A view from Tokyo

Japan, the world's second-largest economy, and Tokyo, one of the world's major financial centres, has one of the smallest legal communities per capita of any developed country.

Until the early 1990s, the economy was almost closed to the foreign community and the main focus of cross-border legal services in Japan related to outward investment. Since then, the economy has opened up considerably due to significant restructuring and deregulation. Japanese companies have looked for foreign investors for significant parts of their businesses and actively seek funding from foreign institutions and capital markets. Outward investment also remains important, particularly in the area of developing infrastructure projects in emerging economies elsewhere in Asia, the Middle East and South America; and of course, many large Japanese companies and financial institutions continue to operate on a global basis.
Despite this high level of commercial activity, Tokyo has a relatively
small legal community to serve its needs. Most of the key international law firms have offices there. And while they have seen significant expansion in recent years, the size of their offices are small by comparison with their presence in other major centres, such as London or New York. The growth of the international law firms correlates closely with the expansion and successes of the foreign community in establishing and building their operations in Japan. Most international law firms focus on a limited range of activities, predominantly relating to cross-border banking and finance as well as some M&A work and equity offerings. As more and more lawyers around the globe are experiencing life in Tokyo, many are finding it a pleasant place to be; thus the available pool of foreign lawyers in Japan is increasing.
The Japanese domestic legal market, as one would expect, is also in a considerable state of flux. Traditionally, Japanese law firms have been very small in size (in most cases having less than 30 lawyers). Japanese law firms in most cases remain a collection of highly qualified individuals coming from an extremely small pool of people who have passed the excruciatingly difficult Japanese bar exam (bengoshi). Many bengoshi have a dual US or UK legal qualification. Over the past few years, Japanese firms have also seen significant expansion to meet increasing demand for their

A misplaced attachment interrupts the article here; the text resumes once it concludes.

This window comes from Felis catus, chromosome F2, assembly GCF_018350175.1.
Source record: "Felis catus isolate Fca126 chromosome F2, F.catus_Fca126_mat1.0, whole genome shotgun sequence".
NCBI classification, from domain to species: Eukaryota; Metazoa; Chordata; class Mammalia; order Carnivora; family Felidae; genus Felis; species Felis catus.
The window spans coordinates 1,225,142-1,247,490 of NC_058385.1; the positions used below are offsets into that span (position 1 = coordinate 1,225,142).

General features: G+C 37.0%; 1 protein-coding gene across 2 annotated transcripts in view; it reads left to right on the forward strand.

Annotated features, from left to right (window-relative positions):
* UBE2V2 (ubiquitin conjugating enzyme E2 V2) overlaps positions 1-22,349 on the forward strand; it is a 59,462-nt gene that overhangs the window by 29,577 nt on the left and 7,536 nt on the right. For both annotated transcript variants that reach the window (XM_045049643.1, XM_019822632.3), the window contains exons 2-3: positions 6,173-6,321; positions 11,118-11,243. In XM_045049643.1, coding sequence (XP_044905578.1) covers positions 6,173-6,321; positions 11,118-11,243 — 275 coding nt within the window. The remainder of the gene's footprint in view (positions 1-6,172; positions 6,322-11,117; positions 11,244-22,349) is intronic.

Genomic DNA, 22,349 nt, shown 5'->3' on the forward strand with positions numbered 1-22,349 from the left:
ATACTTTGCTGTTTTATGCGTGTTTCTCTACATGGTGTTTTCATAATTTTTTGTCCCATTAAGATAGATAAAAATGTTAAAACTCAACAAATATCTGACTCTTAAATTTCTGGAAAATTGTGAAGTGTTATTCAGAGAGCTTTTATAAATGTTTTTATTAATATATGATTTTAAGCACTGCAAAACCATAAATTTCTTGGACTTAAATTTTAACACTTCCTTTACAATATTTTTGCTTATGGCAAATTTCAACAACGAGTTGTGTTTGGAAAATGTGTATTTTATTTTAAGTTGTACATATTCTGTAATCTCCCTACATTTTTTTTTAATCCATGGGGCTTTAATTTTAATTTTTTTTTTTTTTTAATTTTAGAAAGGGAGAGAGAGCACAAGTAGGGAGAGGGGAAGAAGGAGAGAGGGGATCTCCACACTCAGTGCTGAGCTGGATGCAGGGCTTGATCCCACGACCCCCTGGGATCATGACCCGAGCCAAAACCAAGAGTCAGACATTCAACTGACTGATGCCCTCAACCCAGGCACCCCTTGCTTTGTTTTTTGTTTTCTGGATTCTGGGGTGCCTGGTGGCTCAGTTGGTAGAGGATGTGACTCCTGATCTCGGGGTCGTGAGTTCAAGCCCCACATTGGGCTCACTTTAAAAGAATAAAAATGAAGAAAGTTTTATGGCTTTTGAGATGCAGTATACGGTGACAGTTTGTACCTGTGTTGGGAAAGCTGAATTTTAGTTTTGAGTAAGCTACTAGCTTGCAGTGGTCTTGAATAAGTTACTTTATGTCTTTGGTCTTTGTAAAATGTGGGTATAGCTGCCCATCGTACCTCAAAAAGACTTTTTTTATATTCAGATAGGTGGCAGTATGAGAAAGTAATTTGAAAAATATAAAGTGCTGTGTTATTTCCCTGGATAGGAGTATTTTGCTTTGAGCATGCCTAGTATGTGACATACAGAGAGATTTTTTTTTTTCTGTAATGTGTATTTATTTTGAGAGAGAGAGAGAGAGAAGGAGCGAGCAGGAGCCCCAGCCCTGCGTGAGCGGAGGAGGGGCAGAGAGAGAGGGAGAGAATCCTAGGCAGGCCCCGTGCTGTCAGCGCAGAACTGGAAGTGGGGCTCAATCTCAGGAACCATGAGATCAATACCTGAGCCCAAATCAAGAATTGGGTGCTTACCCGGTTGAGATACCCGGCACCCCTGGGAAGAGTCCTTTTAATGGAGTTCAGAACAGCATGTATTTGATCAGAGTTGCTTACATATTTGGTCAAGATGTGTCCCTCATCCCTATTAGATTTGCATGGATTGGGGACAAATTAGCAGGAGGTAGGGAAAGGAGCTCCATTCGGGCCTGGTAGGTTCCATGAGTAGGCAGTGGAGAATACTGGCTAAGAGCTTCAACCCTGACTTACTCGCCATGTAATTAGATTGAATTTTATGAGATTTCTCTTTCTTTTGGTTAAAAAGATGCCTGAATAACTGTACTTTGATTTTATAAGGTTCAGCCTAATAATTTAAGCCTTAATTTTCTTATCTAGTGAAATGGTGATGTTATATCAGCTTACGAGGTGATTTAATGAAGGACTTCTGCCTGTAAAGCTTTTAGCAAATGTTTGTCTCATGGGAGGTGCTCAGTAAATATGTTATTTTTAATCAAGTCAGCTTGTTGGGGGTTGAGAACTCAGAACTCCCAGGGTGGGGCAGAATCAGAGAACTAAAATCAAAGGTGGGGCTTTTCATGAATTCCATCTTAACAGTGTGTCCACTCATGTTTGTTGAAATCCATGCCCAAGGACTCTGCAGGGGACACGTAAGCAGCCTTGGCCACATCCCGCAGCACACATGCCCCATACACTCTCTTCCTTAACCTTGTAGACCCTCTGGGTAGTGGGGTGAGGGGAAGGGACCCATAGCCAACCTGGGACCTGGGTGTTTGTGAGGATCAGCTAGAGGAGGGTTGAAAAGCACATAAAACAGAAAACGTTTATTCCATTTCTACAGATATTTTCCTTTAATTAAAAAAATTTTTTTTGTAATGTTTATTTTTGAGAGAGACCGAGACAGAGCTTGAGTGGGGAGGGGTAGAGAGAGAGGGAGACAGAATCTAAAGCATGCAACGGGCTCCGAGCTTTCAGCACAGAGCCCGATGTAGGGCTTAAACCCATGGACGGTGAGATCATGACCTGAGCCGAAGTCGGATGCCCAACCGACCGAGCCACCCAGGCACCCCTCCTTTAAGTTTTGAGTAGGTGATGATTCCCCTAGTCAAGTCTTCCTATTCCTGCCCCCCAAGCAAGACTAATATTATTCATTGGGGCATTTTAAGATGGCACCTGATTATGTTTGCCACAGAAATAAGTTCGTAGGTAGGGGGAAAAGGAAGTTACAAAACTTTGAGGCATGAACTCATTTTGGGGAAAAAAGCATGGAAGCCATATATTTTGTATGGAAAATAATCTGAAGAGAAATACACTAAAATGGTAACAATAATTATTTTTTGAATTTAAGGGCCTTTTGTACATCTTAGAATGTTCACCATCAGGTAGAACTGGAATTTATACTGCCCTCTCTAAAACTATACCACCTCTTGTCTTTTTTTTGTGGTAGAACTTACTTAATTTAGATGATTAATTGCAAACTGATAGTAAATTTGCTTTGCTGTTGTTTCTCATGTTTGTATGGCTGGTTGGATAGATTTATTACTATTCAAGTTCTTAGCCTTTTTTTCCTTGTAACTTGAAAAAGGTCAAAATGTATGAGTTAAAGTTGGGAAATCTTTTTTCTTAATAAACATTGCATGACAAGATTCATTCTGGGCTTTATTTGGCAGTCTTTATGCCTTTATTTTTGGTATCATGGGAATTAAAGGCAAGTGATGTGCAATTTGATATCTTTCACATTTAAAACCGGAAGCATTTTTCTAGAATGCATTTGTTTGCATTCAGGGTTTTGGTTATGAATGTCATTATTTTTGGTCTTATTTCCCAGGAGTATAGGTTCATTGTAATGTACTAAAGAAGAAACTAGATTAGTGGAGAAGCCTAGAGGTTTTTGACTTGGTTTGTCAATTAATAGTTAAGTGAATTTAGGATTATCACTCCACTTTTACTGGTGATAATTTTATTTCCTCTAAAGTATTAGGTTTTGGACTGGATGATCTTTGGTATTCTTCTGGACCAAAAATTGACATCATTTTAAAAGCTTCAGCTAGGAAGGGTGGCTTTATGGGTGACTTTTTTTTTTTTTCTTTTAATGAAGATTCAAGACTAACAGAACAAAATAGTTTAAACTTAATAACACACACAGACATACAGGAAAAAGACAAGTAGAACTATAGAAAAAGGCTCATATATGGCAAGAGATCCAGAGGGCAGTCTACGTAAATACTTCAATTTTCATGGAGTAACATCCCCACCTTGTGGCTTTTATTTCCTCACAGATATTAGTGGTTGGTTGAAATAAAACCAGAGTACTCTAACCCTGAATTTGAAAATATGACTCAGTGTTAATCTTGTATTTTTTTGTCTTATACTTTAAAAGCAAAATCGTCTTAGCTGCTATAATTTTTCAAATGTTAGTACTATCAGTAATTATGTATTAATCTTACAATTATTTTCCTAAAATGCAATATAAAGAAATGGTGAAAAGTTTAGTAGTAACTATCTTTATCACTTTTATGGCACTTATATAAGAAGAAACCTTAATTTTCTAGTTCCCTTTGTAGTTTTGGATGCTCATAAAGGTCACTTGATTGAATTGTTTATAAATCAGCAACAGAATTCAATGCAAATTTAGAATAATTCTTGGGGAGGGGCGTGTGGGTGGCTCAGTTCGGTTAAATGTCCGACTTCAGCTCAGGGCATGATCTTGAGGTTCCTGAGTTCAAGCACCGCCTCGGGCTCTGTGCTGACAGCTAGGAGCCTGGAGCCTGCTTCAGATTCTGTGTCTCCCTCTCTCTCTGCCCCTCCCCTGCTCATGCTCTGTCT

services, generally through organic growth, but most recently through merger. The largest Japanese firm, Nagashima Ohno & Tsunematsu, was indeed created in January 2000 by such a merger and has about 100 bengoshi in total. The remainder of the 'big four' Japanese law firms are Anderson Mori, Mori Sogo and Nishimura & Partners. There is also a range of specialised firms with specific expertise in finance, M&A, litigation, intellectual property (IP) and insolvency procedures. The hurdles for passing the Japanese bar have recently been lowered to allow more bengoshi to qualify, so this expansion is expected to continue. As in other jurisdictions, law firms face increasing competition for recruitment from the investment banks.
The future for the international and domestic law firms in Japan looks bright. The international law firms are also making bold moves in the market, establishing joint ventures with small domestic law firms in order to offer a one-stop shop. While it will take a number of years for these joint ventures to offer a truly combined Japanese and foreign law service of the highest quality, the first steps have been taken.
The Japanese legal market has, like Japan itself, embarked on a process of restructuring, the final form of which is not y et apparent. What is clear is that there are significant opportunities for ambitious bengoshi and foreign lawyers to develop their careers, and given the size of the legal market, it is often with considerably more responsibility than that afforded in other jurisdictions.
Salim Nathoo and Tak Matsuda are lawyers at Allen & Overy's Tokyo office